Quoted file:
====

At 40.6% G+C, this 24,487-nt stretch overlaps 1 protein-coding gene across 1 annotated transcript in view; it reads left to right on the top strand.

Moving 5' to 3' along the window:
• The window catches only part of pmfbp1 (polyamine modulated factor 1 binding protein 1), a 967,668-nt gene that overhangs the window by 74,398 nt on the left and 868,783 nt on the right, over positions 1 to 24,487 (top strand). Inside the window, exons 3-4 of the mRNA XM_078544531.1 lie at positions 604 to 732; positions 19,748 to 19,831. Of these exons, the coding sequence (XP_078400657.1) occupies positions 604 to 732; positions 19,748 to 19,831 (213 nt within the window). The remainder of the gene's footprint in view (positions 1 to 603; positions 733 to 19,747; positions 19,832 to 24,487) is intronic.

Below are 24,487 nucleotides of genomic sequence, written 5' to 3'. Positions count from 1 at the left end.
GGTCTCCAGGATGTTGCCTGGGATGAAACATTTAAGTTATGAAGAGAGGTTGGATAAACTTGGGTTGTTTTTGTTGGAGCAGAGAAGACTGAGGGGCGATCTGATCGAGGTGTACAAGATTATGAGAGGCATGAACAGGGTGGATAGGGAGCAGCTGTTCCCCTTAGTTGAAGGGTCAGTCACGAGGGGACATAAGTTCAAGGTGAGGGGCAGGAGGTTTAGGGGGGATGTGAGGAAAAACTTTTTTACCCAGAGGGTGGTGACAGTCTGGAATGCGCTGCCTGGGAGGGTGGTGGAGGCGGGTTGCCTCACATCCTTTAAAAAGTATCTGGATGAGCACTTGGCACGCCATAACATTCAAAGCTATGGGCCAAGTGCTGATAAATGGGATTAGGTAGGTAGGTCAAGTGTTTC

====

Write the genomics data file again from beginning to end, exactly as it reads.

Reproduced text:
At 40.6% G+C, this 24,487-nt stretch overlaps 1 protein-coding gene across 1 annotated transcript in view; it reads left to right on the top strand.

Moving 5' to 3' along the window:
• The window catches only part of pmfbp1 (polyamine modulated factor 1 binding protein 1), a 967,668-nt gene that overhangs the window by 74,398 nt on the left and 868,783 nt on the right, over positions 1 to 24,487 (top strand). Inside the window, exons 3-4 of the mRNA XM_078544531.1 lie at positions 604 to 732; positions 19,748 to 19,831. Of these exons, the coding sequence (XP_078400657.1) occupies positions 604 to 732; positions 19,748 to 19,831 (213 nt within the window). The remainder of the gene's footprint in view (positions 1 to 603; positions 733 to 19,747; positions 19,832 to 24,487) is intronic.

Below are 24,487 nucleotides of genomic sequence, written 5' to 3'. Positions count from 1 at the left end.
GGTCTCCAGGATGTTGCCTGGGATGAAACATTTAAGTTATGAAGAGAGGTTGGATAAACTTGGGTTGTTTTTGTTGGAGCAGAGAAGACTGAGGGGCGATCTGATCGAGGTGTACAAGATTATGAGAGGCATGAACAGGGTGGATAGGGAGCAGCTGTTCCCCTTAGTTGAAGGGTCAGTCACGAGGGGACATAAGTTCAAGGTGAGGGGCAGGAGGTTTAGGGGGGATGTGAGGAAAAACTTTTTTACCCAGAGGGTGGTGACAGTCTGGAATGCGCTGCCTGGGAGGGTGGTGGAGGCGGGTTGCCTCACATCCTTTAAAAAGTATCTGGATGAGCACTTGGCACGCCATAACATTCAAAGCTATGGGCCAAGTGCTGATAAATGGGATTAGGTAGGTAGGTCAAGTGTTTC